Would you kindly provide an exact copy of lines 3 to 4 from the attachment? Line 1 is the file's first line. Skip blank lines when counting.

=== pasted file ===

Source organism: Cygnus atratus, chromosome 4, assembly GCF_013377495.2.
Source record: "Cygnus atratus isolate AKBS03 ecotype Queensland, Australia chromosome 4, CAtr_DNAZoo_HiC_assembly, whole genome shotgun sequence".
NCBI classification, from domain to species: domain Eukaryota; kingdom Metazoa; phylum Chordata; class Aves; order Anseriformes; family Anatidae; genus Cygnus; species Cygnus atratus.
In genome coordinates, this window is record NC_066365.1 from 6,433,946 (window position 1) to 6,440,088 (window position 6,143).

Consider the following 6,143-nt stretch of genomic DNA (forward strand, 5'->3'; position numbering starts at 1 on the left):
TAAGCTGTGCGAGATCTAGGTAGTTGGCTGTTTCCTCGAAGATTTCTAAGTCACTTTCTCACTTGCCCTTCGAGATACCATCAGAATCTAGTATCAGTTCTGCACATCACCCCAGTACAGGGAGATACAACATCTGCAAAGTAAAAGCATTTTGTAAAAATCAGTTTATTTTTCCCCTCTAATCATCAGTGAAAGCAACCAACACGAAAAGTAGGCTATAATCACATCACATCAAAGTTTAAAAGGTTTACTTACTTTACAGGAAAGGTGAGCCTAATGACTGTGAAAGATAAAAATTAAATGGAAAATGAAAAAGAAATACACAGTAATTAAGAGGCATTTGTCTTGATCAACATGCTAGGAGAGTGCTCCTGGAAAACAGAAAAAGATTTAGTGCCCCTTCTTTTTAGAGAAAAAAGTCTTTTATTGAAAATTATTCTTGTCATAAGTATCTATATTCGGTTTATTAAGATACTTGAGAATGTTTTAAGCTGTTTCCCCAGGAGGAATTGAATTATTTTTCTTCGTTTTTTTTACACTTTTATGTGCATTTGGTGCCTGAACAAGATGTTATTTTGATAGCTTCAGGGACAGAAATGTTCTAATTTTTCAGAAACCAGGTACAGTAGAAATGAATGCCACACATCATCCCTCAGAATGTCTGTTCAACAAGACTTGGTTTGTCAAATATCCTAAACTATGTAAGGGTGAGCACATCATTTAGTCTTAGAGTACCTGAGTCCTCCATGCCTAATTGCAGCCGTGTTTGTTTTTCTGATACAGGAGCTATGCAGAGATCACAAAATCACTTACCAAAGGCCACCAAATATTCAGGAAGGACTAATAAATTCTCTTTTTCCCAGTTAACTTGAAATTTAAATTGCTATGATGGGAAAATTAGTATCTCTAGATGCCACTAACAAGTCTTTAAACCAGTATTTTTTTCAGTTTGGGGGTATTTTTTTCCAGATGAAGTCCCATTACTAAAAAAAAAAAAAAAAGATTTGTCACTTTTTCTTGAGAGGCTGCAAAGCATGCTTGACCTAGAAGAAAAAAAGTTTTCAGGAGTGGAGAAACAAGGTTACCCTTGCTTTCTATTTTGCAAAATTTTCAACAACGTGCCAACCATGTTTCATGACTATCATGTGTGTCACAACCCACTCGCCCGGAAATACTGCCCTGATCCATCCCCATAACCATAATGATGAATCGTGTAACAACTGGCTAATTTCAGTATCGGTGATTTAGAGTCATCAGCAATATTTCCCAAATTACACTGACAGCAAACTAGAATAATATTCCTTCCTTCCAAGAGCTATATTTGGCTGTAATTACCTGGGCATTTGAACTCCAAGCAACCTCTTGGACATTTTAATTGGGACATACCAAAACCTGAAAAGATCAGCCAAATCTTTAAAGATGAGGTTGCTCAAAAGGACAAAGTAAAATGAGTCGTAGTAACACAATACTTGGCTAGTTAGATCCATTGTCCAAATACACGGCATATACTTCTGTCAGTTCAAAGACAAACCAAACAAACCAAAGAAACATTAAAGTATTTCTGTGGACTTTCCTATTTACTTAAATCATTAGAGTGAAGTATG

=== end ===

NCBI classification, from domain to species: domain Eukaryota; kingdom Metazoa; phylum Chordata; class Aves; order Anseriformes; family Anatidae; genus Cygnus; species Cygnus atratus.
In genome coordinates, this window is record NC_066365.1 from 6,433,946 (window position 1) to 6,440,088 (window position 6,143).